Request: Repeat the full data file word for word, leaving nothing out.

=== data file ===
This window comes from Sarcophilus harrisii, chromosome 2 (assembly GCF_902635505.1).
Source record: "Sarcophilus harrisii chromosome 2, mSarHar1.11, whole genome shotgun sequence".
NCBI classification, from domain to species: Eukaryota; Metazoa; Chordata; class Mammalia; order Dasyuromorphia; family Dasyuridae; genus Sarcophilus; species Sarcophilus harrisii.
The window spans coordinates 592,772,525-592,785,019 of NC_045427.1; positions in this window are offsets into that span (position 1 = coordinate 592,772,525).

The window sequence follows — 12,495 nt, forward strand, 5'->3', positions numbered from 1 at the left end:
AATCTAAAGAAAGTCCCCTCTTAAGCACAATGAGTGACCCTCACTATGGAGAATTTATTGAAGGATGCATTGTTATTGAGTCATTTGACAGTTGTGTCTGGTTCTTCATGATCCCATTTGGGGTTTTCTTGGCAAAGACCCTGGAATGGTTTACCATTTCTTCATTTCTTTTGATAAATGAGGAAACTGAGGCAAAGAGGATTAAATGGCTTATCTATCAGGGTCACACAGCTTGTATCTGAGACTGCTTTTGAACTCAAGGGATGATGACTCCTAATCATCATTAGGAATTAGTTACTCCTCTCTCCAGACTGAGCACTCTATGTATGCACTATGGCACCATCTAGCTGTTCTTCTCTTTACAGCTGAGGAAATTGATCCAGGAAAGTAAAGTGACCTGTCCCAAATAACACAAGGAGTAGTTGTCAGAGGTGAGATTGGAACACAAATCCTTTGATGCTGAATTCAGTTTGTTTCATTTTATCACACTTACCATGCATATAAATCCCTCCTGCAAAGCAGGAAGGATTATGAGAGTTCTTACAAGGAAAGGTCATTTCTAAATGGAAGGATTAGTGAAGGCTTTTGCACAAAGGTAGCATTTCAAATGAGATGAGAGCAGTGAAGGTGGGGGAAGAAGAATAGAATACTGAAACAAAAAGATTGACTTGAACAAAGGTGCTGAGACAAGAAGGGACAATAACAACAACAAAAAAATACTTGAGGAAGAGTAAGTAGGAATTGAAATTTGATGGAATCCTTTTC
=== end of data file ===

This window comes from Sarcophilus harrisii, chromosome 2 (assembly GCF_902635505.1).
Source record: "Sarcophilus harrisii chromosome 2, mSarHar1.11, whole genome shotgun sequence".
NCBI classification, from domain to species: Eukaryota; Metazoa; Chordata; class Mammalia; order Dasyuromorphia; family Dasyuridae; genus Sarcophilus; species Sarcophilus harrisii.
The window spans coordinates 592,772,525-592,785,019 of NC_045427.1; positions in this window are offsets into that span (position 1 = coordinate 592,772,525).

The window sequence follows — 12,495 nt, forward strand, 5'->3', positions numbered from 1 at the left end:
AATCTAAAGAAAGTCCCCTCTTAAGCACAATGAGTGACCCTCACTATGGAGAATTTATTGAAGGATGCATTGTTATTGAGTCATTTGACAGTTGTGTCTGGTTCTTCATGATCCCATTTGGGGTTTTCTTGGCAAAGACCCTGGAATGGTTTACCATTTCTTCATTTCTTTTGATAAATGAGGAAACTGAGGCAAAGAGGATTAAATGGCTTATCTATCAGGGTCACACAGCTTGTATCTGAGACTGCTTTTGAACTCAAGGGATGATGACTCCTAATCATCATTAGGAATTAGTTACTCCTCTCTCCAGACTGAGCACTCTATGTATGCACTATGGCACCATCTAGCTGTTCTTCTCTTTACAGCTGAGGAAATTGATCCAGGAAAGTAAAGTGACCTGTCCCAAATAACACAAGGAGTAGTTGTCAGAGGTGAGATTGGAACACAAATCCTTTGATGCTGAATTCAGTTTGTTTCATTTTATCACACTTACCATGCATATAAATCCCTCCTGCAAAGCAGGAAGGATTATGAGAGTTCTTACAAGGAAAGGTCATTTCTAAATGGAAGGATTAGTGAAGGCTTTTGCACAAAGGTAGCATTTCAAATGAGATGAGAGCAGTGAAGGTGGGGGAAGAAGAATAGAATACTGAAACAAAAAGATTGACTTGAACAAAGGTGCTGAGACAAGAAGGGACAATAACAACAACAAAAAAATACTTGAGGAAGAGTAAGTAGGAATTGAAATTTGATGGAATCCTTTTC